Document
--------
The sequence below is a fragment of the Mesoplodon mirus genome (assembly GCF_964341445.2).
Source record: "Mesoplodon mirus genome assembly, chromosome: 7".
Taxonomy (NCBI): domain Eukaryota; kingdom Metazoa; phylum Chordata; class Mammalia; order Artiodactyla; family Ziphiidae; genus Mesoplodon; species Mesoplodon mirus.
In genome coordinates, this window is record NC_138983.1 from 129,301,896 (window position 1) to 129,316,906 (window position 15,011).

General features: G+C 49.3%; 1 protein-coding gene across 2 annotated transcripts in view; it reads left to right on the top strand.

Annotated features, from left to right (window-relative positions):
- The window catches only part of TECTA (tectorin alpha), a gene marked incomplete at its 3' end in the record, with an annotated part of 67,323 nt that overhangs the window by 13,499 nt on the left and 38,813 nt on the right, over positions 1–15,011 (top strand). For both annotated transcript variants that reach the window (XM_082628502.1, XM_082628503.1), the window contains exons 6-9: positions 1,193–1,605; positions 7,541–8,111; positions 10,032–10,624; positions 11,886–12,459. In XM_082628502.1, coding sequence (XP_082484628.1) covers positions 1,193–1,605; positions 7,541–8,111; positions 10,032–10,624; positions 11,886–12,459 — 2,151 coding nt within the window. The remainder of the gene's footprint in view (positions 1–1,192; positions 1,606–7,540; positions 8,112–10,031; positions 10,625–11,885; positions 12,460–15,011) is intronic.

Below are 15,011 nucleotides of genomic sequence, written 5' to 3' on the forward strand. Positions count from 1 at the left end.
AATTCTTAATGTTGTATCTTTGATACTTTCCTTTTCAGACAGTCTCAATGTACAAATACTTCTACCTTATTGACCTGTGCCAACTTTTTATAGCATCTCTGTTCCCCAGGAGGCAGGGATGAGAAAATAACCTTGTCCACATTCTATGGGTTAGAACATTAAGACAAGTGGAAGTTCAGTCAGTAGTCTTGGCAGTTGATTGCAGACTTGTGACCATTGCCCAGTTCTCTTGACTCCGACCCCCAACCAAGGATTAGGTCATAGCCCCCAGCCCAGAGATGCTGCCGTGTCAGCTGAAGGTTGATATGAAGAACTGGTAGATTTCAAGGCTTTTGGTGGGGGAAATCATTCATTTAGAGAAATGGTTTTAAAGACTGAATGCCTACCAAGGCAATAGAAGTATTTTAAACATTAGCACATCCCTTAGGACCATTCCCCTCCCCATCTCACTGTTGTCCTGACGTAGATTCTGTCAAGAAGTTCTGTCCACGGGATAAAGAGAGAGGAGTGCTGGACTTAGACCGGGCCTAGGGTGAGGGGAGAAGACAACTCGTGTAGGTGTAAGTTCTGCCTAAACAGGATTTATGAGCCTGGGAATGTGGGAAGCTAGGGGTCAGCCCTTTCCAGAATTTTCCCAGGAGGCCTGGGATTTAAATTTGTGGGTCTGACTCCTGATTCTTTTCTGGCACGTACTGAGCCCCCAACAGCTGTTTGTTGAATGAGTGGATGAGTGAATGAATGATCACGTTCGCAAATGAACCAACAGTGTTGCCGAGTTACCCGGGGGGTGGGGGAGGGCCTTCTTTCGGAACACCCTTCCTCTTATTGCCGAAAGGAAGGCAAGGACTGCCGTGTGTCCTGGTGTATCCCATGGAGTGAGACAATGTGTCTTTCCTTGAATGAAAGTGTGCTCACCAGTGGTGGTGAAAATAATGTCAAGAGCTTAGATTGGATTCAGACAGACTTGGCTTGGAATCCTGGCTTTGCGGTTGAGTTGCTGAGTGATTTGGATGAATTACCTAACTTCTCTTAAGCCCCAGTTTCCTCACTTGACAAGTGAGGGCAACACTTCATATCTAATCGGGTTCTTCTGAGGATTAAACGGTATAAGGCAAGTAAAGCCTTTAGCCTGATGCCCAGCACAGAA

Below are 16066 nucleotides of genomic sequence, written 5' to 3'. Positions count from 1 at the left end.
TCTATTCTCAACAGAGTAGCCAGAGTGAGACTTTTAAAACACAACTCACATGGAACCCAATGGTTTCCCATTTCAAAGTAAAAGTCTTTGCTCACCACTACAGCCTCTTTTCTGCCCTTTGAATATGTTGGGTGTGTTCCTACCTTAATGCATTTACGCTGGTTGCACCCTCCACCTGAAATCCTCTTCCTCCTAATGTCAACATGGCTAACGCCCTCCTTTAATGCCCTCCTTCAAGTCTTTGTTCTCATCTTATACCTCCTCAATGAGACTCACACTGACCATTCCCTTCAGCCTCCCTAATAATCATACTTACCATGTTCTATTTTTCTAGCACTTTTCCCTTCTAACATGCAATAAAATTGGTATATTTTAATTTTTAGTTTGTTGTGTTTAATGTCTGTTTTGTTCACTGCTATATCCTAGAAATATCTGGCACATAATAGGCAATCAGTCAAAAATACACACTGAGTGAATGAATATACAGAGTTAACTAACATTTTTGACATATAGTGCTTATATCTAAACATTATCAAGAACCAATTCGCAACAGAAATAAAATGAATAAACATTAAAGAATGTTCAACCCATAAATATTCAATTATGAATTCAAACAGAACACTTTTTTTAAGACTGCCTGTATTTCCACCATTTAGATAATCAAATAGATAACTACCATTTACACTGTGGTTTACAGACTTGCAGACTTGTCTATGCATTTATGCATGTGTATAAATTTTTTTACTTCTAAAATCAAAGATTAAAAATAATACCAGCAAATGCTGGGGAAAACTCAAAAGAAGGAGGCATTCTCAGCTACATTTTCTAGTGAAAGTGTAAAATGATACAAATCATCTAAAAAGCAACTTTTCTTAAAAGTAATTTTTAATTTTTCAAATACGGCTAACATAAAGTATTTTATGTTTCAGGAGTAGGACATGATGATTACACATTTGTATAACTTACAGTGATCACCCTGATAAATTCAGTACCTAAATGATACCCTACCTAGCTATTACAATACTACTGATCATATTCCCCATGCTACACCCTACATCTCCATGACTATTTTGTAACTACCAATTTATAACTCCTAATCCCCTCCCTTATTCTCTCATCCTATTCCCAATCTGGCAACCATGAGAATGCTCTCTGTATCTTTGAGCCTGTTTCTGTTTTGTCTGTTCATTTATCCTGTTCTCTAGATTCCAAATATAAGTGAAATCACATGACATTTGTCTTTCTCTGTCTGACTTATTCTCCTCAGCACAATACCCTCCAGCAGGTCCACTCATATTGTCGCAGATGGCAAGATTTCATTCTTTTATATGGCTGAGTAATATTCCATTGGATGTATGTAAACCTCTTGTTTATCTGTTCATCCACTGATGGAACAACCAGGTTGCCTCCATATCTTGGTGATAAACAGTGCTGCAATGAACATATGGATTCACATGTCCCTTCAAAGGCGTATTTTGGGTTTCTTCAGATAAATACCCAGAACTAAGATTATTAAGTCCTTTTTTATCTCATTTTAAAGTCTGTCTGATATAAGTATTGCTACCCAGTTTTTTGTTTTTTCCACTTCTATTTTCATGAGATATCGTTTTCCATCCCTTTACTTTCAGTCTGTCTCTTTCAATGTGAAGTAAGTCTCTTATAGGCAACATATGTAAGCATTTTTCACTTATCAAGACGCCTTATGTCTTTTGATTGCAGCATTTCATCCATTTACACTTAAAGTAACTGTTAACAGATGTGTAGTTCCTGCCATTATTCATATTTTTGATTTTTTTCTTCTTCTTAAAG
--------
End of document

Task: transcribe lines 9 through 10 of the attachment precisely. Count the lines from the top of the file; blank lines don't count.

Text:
AATTCTTAATGTTGTATCTTTGATACTTTCCTTTTCAGACAGTCTCAATGTACAAATACTTCTACCTTATTGACCTGTGCCAACTTTTTATAGCATCTCTGTTCCCCAGGAGGCAGGGATGAGAAAATAACCTTGTCCACATTCTATGGGTTAGAACATTAAGACAAGTGGAAGTTCAGTCAGTAGTCTTGGCAGTTGATTGCAGACTTGTGACCATTGCCCAGTTCTCTTGACTCCGACCCCCAACCAAGGATTAGGTCATAGCCCCCAGCCCAGAGATGCTGCCGTGTCAGCTGAAGGTTGATATGAAGAACTGGTAGATTTCAAGGCTTTTGGTGGGGGAAATCATTCATTTAGAGAAATGGTTTTAAAGACTGAATGCCTACCAAGGCAATAGAAGTATTTTAAACATTAGCACATCCCTTAGGACCATTCCCCTCCCCATCTCACTGTTGTCCTGACGTAGATTCTGTCAAGAAGTTCTGTCCACGGGATAAAGAGAGAGGAGTGCTGGACTTAGACCGGGCCTAGGGTGAGGGGAGAAGACAACTCGTGTAGGTGTAAGTTCTGCCTAAACAGGATTTATGAGCCTGGGAATGTGGGAAGCTAGGGGTCAGCCCTTTCCAGAATTTTCCCAGGAGGCCTGGGATTTAAATTTGTGGGTCTGACTCCTGATTCTTTTCTGGCACGTACTGAGCCCCCAACAGCTGTTTGTTGAATGAGTGGATGAGTGAATGAATGATCACGTTCGCAAATGAACCAACAGTGTTGCCGAGTTACCCGGGGGGTGGGGGAGGGCCTTCTTTCGGAACACCCTTCCTCTTATTGCCGAAAGGAAGGCAAGGACTGCCGTGTGTCCTGGTGTATCCCATGGAGTGAGACAATGTGTCTTTCCTTGAATGAAAGTGTGCTCACCAGTGGTGGTGAAAATAATGTCAAGAGCTTAGATTGGATTCAGACAGACTTGGCTTGGAATCCTGGCTTTGCGGTTGAGTTGCTGAGTGATTTGGATGAATTACCTAACTTCTCTTAAGCCCCAGTTTCCTCACTTGACAAGTGAGGGCAACACTTCATATCTAATCGGGTTCTTCTGAGGATTAAACGGTATAAGGCAAGTAAAGCCTTTAGCCTGATGCCCAGCACAGAA

Below are 16066 nucleotides of genomic sequence, written 5' to 3'. Positions count from 1 at the left end.